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OpenID Connect WG is a combined WG of Artifact Binding (AB) WG and Connect WG
Account Chooser is an industry effort to standardize that approach on both mobile and the desktop. It also provides a way for applications to start supporting identity providers to improve security without requiring a large user experience change. That security improvement is becoming more important as hackers become more sophisticated.
The IETF has recently developed protocols for use in constrained environments, where network nodes are limited in CPU, memory and power. REST architecture is widely used for such constrained environments. It has been observed that Internet protocols can be applied to these constrained environments, often only requiring minor tweaking and profiling. In other cases, new protocols have been defined to address the specific requirements of constrained environments. An example of such a protocol is the Constrained Application Protocol (CoAP). As in other environments, authentication and authorization questions also arise in constrained environments. For example, a door lock has to authorize the person seeking access using a "digital key". Where is the authorization policy stored? How does the digital key communicate with the lock? Does the lock interact with an authorization server to obtain authorization information? How can access be temporarily granted to other persons? How can access be revoked? These types of questions have been answered by existing protocols for use cases outside constrained environments, however in constrained environments, additional and different requirements ......
AIDC delivers solutions to simplify receiving, shipping, transportation and tracing processes for telecommunications products. Its work helps the industry achieve greater efficiencies in transactions between companies and throughout the global supply chain. AIDC delivers essential guidelines for common shipping labels, product marking labels, RFID tagging, product changes and software issuance standards. It also acts as a critical liaison with several groups to ensure integration of U.S. and global standards.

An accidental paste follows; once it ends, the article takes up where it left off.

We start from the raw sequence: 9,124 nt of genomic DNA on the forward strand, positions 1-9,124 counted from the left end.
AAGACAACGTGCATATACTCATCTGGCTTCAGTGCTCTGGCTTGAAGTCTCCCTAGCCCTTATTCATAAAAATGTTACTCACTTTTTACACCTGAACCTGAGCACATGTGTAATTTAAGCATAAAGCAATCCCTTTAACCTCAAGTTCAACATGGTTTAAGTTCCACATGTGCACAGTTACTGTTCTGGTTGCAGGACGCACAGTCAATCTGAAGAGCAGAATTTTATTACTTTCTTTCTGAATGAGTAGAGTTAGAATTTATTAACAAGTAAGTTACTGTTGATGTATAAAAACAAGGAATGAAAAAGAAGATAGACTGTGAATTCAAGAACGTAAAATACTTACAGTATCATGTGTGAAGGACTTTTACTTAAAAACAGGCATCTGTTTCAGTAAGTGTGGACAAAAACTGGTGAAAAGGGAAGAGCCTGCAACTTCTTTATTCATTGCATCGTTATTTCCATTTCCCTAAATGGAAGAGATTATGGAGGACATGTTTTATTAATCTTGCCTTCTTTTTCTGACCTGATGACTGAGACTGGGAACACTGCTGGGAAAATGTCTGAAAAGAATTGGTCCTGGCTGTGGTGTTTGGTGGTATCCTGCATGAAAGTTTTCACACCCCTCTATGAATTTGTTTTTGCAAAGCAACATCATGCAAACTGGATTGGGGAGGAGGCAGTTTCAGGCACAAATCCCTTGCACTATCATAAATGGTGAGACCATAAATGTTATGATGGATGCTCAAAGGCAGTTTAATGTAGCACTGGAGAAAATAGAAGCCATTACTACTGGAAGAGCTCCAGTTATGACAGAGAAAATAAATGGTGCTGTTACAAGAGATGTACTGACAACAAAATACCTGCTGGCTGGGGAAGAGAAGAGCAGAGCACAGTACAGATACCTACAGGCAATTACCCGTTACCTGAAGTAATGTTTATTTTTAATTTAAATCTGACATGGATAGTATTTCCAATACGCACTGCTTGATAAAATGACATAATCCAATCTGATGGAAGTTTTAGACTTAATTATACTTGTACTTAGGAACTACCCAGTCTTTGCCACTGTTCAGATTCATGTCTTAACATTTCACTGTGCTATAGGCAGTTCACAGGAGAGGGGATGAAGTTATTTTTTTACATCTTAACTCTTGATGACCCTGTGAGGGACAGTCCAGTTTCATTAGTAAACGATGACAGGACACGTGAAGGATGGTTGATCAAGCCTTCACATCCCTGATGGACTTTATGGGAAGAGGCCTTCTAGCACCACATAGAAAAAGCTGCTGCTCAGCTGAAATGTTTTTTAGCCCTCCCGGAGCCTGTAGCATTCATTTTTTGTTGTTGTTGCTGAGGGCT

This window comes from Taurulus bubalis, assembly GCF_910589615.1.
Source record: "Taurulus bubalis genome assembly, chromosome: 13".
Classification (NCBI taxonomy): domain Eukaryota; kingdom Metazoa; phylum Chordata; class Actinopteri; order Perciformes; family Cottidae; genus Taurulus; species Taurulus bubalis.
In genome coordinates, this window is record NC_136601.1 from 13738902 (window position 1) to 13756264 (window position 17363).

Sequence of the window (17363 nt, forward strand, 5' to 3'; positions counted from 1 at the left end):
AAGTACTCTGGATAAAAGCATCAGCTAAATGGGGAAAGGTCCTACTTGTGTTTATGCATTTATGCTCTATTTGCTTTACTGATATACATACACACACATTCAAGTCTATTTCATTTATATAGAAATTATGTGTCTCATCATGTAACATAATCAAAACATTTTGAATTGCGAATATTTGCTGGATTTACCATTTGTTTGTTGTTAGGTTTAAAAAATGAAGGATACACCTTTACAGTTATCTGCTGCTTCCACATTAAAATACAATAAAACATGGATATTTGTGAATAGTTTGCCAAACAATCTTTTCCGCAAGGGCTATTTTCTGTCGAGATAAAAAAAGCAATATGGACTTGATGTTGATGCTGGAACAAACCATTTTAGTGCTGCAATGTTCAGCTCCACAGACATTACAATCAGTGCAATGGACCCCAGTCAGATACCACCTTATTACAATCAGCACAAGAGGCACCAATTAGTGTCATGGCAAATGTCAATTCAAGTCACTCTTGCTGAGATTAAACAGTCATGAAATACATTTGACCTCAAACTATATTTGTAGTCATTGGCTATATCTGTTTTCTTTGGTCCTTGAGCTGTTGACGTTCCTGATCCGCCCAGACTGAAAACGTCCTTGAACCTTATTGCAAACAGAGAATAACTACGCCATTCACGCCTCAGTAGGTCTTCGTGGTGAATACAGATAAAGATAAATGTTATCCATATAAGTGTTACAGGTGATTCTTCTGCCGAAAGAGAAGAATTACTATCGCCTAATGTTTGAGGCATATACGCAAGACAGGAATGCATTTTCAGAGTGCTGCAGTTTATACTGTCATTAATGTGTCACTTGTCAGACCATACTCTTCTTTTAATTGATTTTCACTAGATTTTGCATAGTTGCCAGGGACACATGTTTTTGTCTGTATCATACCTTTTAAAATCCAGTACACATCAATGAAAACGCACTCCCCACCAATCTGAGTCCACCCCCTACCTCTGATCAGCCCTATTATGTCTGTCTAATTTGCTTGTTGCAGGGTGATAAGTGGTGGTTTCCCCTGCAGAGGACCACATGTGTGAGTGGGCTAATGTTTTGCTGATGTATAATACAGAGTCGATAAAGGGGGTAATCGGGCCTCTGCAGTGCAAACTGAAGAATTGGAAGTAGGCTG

Interoperability for interindustry and government applications using personal identification technologies, e.g. biometrics. Excludes generic biometrics as undertaken by SC37.
This Kantara DG launched on July 5, 2016 and intends to meet for six months. It plans to deliver a report at the end of that time that offers recommendations and observations to Kantara regarding solving use cases for empowering traditionally disempowered parties (such as individuals) to "contract and transact" e.g. with parties that traditionally hold greater power (such as companies and large countries), given the new landscape of decentralization and distributed technologies and techniques and their mixture with identity.
The emergence and success of Bitcoin propelled blockchain technologies into prominence. Since then, financial institutions have explored the potential of Bitcoin-like systems; the Open Source community has delved into the Open Source implementations, and the research community has worked on developing and optimizing associated cryptographic protocols, improving architectural solutions, and understanding the economics of systems like Bitcoin. Governments have started looking at the regulatory space for distributed financial systems and requirements for integrity; civil society organizations have looked into privacy support in blockchain systems, and law enforcement agencies have examined the new potential for financial crime. As work on exploring all the potential diverse uses of blockchain technology has expanded, applications for e-government, storage, document notarization, identity protection, real estate, and enterprise have emerged. At the Paris working group meeting in September 2015, Intel took the initiative to lead a working group on blockchain with an initial focus on crypto-currencies but subsequently broadening out the discussion to be multi-disciplinary. Since then th......
Concise Binary Object Representation (CBOR) is data format designed for small code size and small message size. There is a need for the ability to have the basic security services defined for this data format. This document defines the CBOR Object Signing and Encryption (COSE) specification. This specification describes how to create and process signature, message authentication codes and encryption using CBOR for serialization. This specification additionally specifies how to represent cryptographic keys using CBOR.
The XSPA Technical Committee has regrouped and expanded its focus to develop data segmentation and healthcare security classification profiles in harmony with HL7 and IHE. The TC has elected new leadership and is starting a new round of activities. New members are welcome. Participation in the XSPA TC is open to all interested parties. Organizations that support healthcare providers, healthcare regulators, hospitals, pharmacies, patients and anyone with an interest in defining how security and privacy controls should be used in the exchange and access of healthcare information are invited to join. Contact firstname.lastname@example.org for more information.